Depression Isn’t Always “Depression”: 3 Types You Might Not Know About

Depression Isn’t Always “Depression”: 3 Types You Might Not Know About

If we’re looking for something based solely upon what it usually looks like, we’re in for a long and frustrating hunt. And if a mood or anxiety disorder is at play, we’re so much farther away from an accurate diagnosis and treatment. Case in point, depression isn’t always “depression.” Dr. Mae Casanova dials us in on three types that might fly under the radar…

It is thought that morning depression could be related to circadian rhythm, being the result of a kink in someone’s sleep/wake cycle.

It’s guest post time again. Dr. Mae Casanova contacted me some time ago, asking if she could write for Chipur. Frankly, her request got past me, so she sent a friendly nudge last week. Her subject matter looked good, as did her website and qualifications – so here we are.

Dr. Casanova is a Licensed Clinical Psychologist practicing in San Diego. She’s involved in all sorts of great work; however, she considers herself a “thinking outside the box” therapist and growth coach first. Dr. Casavova wraps-up her “Get to Know…” page by saying, “But above all – I am human – just like you. Perfectly flawed, doing my best to connect, thrive and grow.”

All good, if you ask me. The floor’s yours, Dr. Casanova…

3 Types of Depression You Might Not Know About

Clinical depression or major depressive disorder is a clinical diagnosis and a serious mood disorder identified in the Diagnostic and Statistical Manual of Mental Disorders (DSM-5). A licensed medical or mental health provider needs to give a patient the diagnosis after a thorough assessment. However, “That’s depressing.” or “I’m just depressed.” are used in today’s society as jargon or as a replacement for feeling sad or low – usually not accompanied by a clinical diagnosis.

It’s important to understand that there are some presentations of clinical depression that do not look exactly like the DSM-5 describes. The criteria may be met, but the presentation, onset of symptoms, and duration to meet the criteria for a diagnosis are different.

Reactive Depression

are there different kinds of depression
Dr. Mae Casanova

Reactive or situational depression is a depressive episode brought on by a specific event. Feeling depressed after grief or loss, losing your job, or a break-up are all examples of reactive depression.

In the case of a reactive depression generated by grief or loss, the symptoms are similar to that of what we know as grief, as many depressive symptoms are, but they last longer than the typical grieving process.

The symptoms can come in the form of sadness, feelings of hopelessness, irritability and agitation, feeling anxious or worried, loss of interest in pleasurable things, appetite and weight changes, as well as many more.

The idea is that this depressive episode is a reaction to a specific situation or life-changing event.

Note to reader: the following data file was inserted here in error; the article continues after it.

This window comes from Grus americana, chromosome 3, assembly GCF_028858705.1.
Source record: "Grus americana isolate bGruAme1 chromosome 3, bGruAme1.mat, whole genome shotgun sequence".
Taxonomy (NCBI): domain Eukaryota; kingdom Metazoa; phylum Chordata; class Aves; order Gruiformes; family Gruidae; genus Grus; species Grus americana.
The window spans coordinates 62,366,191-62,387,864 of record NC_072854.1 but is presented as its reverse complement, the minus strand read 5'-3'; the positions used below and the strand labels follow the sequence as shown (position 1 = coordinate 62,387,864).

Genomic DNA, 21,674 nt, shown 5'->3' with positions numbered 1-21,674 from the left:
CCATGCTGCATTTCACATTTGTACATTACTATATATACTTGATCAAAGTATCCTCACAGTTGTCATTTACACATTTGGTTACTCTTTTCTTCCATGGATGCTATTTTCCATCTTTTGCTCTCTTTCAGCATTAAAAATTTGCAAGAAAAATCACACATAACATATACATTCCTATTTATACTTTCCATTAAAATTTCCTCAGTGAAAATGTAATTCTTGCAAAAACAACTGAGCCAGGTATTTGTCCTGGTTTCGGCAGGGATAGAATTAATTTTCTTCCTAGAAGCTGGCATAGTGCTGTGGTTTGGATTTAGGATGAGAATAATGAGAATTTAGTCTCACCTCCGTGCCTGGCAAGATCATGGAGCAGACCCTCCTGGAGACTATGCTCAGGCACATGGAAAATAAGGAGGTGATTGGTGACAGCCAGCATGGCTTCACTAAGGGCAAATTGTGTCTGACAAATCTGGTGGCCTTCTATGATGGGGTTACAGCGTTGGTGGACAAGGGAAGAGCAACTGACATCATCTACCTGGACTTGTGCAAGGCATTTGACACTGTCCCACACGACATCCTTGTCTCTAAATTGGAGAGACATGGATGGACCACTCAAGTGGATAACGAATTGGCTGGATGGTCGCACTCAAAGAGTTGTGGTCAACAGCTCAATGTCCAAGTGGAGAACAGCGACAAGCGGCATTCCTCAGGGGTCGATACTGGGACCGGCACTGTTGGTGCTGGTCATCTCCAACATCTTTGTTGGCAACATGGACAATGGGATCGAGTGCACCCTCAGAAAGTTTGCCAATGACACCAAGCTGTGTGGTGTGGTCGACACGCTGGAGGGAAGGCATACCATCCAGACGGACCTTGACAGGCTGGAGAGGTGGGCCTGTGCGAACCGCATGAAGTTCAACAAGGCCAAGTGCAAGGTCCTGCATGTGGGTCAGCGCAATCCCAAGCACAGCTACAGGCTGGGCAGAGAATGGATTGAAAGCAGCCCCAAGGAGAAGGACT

Smiling Depression

Smiling depression is a form of depression in which someone is struggling with depressive symptoms on the inside, but presenting as smiling, happy, or content on the outside. The pressure to keep an outward appearance is high these days, so it’s understandable that someone may feel the need or pressure to hide their depression and its symptoms.

It’s important to remember that even if things seem okay on the outside, there could be guilt, sadness, hopelessness, anxiety, and fear on the inside. Much more on smiling depression.

Morning Depression

Morning depression is a subset of clinical depression where the depressive symptoms are worse in the morning. For example, one may feel more sad, hopeless, irritable, or lack the motivation to get the day started. These symptoms may lessen as the day goes on, but they are severe and consistent enough in the morning to meet criteria for a major depressive disorder diagnosis.

It is thought that morning depression could be related to circadian rhythm, being the result of a kink in someone’s sleep/wake cycle. More information on morning depression.

Depression is one of the most common mood diagnoses and be can be the most serious. If left untreated, there is a higher risk for hopelessness and helplessness, which can lead to self-injurious behaviors or even suicide.

If you or a loved one is presenting any of the types of depression we talked about, it is important to realize you are not alone, and there is help.

That’s All, Folks

Thank you, Dr. Casanova. Appreciate your expertise and willingness to share.

Yep, depression isn’t always “depression.” Same with anxiety and bipolarity. And if we insist upon making decisions based solely upon what we believe something looks like, we’re in for a long and hard journey.

As we’ve seen, the mood and anxiety disorders frequently present outside the box. And so we must think…

Dr. Casanova’s website. If you’re in the San Diego area and looking to stay on top of your emotional and mental health, get in touch.

Inviting you to peruse hundreds of Chipur titles. It’ll be well worth your time.

Anxiety! What You Don’t Know Will Hurt You

Anxiety! What You Don’t Know Will Hurt You

Anxiety is a tortuous, confounding, painful, and often unrelenting demon that I wouldn’t wish on the worst of souls. If you’ve had any exposure to it, I can cut the descriptors. Really, there’s only one question here: “How the heck do we manage it?” For my money it’s all about learning, because, believe me, what you don’t know will hurt you…